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disagreeing. why? >> i am agreeing and disagreeing. i think the german government, especially in the eastern part of germany, they are very close -- they do want to see that energy a relationship with russia going on. where i disagree slightly is that the previous government, with ms. merkel, it was very clear that nord stream 2 was nonnegotiable and it will go ahead. thinking of the billions of dollars that have been invested, you can understand why that is the case. whereas now, yes, olaf scholz wants to see nord stream 2 come online, but he is in coalition with the greens who looked very differently at fossil fuels, of which gas is one, and especially
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the foreign minister is very skeptical of russia and human rights policy. and is very vocal about it. so yes, i think olaf scholz still wants to see nord stream 2 ahead. it is not quite as clear-cut i say think it was before the new government. >> poppel -- powerful -- one of the big suppliers of liquid -- i could never say that. lng. has been, will be meeting with biden shortly. is that of concern to the russians? >> this is an opportunity for the americans gas industry to increase its share of the european market. they have new export facilities coming online soon. so, they can increase their exports of gas and natural gas.
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and shall gas. the european market is a buyable -- is a reliable market. also, there is a political agenda there to put to the europeans into line and kind of lead them in a quest against russia. that is kind of how it worked during the cold war. and now, apparently, it has -- the card table, the old cards with a new meaning. once during the 1967 war in the middle east, america which was an oil exporter, helped europe when there was a boycott of europe oil exports. it didn't work. in 1973, it was already very different. and then it did work.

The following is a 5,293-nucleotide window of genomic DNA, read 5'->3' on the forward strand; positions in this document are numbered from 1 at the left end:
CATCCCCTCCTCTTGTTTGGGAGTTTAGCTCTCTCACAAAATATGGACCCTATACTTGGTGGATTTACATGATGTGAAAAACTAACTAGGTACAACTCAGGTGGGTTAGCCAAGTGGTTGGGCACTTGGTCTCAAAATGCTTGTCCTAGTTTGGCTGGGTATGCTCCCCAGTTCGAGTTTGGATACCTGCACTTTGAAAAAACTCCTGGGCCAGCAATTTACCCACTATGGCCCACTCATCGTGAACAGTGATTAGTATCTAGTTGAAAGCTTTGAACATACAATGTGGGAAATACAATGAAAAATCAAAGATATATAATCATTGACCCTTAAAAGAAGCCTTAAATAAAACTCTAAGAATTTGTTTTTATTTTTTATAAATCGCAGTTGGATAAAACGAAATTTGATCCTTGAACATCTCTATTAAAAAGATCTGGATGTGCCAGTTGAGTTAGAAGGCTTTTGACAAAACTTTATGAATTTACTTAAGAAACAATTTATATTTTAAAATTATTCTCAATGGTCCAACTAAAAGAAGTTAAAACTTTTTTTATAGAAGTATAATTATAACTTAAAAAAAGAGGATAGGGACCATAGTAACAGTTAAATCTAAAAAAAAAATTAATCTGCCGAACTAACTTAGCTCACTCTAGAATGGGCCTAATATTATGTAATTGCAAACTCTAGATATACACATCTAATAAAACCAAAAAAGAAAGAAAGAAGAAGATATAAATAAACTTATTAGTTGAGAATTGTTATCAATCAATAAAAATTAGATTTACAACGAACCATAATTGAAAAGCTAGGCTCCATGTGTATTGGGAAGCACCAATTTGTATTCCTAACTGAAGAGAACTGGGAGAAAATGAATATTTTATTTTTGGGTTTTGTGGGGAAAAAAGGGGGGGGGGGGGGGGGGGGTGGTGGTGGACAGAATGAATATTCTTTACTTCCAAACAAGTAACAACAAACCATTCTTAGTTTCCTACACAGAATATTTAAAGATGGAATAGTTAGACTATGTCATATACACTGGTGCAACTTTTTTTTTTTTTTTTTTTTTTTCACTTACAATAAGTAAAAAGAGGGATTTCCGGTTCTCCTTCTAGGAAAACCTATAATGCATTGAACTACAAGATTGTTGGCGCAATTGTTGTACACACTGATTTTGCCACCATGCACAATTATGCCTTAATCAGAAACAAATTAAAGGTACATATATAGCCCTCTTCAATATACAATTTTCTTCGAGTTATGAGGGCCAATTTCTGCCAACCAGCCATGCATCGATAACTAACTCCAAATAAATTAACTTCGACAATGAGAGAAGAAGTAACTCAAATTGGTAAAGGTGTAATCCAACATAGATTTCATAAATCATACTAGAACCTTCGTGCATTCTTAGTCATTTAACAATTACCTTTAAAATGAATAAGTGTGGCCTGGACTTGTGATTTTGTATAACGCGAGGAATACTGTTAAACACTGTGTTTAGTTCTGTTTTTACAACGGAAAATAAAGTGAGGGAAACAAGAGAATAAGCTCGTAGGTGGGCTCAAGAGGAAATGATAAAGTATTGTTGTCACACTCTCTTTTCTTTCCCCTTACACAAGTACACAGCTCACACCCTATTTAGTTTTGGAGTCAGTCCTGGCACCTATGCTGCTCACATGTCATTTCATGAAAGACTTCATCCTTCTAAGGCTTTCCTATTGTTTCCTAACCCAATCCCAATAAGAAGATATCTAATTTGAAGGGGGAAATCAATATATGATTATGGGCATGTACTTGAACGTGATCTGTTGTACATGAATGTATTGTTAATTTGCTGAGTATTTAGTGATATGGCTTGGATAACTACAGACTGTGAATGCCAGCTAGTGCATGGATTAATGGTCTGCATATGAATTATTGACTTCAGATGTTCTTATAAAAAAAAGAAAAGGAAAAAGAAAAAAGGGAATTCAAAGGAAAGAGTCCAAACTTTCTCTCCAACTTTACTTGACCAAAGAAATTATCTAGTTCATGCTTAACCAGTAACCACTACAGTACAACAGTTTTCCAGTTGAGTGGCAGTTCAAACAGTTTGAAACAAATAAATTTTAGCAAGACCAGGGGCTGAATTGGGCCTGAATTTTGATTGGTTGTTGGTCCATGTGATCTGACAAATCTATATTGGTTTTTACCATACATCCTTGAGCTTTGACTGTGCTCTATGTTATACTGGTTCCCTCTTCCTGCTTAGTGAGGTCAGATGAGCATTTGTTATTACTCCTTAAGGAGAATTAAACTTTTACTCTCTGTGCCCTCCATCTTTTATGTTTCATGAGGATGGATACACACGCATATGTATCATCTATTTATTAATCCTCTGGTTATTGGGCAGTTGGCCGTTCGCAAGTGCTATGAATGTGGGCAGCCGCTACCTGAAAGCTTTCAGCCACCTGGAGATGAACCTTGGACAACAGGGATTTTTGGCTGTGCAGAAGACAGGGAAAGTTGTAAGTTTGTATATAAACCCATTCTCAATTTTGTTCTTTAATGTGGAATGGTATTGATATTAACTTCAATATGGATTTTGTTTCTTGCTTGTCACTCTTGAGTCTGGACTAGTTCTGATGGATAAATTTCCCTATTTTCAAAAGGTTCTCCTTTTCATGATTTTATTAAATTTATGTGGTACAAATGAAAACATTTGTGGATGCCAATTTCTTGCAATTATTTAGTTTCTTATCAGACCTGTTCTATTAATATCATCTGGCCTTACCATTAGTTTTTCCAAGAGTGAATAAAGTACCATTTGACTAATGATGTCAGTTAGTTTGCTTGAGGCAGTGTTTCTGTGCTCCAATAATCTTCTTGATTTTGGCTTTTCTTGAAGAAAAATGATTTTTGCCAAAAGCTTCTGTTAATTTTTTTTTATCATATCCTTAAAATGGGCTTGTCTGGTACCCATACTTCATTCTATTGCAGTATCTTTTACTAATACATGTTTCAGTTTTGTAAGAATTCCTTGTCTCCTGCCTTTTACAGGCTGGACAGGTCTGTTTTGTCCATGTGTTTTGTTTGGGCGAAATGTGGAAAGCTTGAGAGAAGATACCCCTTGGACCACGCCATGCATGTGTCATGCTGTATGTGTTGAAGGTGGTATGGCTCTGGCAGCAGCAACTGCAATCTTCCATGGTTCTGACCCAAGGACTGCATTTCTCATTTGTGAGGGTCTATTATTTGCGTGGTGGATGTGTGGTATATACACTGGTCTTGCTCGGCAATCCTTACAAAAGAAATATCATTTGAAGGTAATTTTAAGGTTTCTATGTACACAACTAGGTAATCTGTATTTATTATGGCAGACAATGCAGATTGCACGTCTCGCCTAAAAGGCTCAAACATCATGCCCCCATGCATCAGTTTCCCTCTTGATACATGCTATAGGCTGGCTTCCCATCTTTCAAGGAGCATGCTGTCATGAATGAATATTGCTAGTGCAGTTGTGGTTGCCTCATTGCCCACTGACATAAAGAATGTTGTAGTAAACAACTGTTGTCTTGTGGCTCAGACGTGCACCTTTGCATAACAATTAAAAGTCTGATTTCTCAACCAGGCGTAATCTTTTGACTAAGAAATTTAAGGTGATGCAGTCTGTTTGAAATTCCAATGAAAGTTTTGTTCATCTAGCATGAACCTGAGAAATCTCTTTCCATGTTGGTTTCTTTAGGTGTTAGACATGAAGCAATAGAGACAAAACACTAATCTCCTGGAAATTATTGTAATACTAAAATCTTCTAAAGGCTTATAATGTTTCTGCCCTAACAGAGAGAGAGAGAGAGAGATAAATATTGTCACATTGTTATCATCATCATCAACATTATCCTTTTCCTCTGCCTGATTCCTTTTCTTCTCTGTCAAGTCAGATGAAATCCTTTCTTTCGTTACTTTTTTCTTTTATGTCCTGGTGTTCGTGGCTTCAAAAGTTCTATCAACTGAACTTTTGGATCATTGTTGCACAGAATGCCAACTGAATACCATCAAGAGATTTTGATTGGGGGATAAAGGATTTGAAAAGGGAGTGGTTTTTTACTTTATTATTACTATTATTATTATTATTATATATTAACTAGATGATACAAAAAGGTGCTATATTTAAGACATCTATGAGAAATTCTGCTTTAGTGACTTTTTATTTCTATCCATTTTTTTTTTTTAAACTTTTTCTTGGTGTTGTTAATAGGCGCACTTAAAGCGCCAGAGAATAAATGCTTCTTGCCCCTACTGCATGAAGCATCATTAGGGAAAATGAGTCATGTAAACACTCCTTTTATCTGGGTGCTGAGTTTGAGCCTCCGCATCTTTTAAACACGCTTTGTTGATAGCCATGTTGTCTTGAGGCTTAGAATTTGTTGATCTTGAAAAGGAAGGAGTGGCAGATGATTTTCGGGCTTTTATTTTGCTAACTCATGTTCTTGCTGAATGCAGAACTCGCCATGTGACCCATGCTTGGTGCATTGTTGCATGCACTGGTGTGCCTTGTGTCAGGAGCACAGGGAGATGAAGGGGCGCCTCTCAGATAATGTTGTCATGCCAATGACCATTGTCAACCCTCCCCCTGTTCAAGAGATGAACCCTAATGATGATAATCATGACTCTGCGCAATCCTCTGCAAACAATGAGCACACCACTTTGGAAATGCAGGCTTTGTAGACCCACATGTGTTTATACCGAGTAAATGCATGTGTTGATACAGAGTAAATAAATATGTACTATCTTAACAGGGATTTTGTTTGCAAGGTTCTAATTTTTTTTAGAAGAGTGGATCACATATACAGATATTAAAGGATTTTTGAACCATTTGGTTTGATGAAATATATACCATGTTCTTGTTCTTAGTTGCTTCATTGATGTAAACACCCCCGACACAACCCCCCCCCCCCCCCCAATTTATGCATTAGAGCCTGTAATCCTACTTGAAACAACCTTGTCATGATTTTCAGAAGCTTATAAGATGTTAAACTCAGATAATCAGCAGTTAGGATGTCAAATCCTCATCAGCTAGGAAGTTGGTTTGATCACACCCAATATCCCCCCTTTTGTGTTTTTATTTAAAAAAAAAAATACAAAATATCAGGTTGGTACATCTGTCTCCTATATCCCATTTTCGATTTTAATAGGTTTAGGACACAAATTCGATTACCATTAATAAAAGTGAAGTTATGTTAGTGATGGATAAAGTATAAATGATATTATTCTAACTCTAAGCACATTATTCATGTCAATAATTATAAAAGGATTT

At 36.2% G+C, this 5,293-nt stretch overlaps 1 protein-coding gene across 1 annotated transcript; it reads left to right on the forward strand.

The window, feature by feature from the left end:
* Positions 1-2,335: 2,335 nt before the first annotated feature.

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but america now is taking on that position. that is, for them, very advantageous. >> what you think? america is taking on, effectively, energy diplomacy, energy policies that are going to help it with europe? is it that simple? i think it isn't. >> i was surprised years ago when the congress sanctioned companies that are located in allied countries, nato countries. this was unheard of that a country flexes muscles with such an obvious economic interest, although people depend on each other and we are in the same boat when it comes to the security alliance. coming back to the previous question, maybe i didn't make myself clear. what i wanted to say is, this is the picture of interest in the new government. if you ask my personal opinion, the level of escalation makes --
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data. it is not happening. the european pressure, the pressure from neighboring countries, the pressure from the united states, makes it very unlikely that germany can go on with conditions. >> let's put that to both of our guests. colleen, nord stream 2 is dead. >> i do not think it is dead. in the end, we are dealing with -- and if gas prices are going too high -- it is heat versus food. people will go in. it's billions of dollars. it is not gas, it is also rwe billions. quickly coming back to natural gas, yes, u.s. l&d can come back to europe a we don't have that many reclassification terminals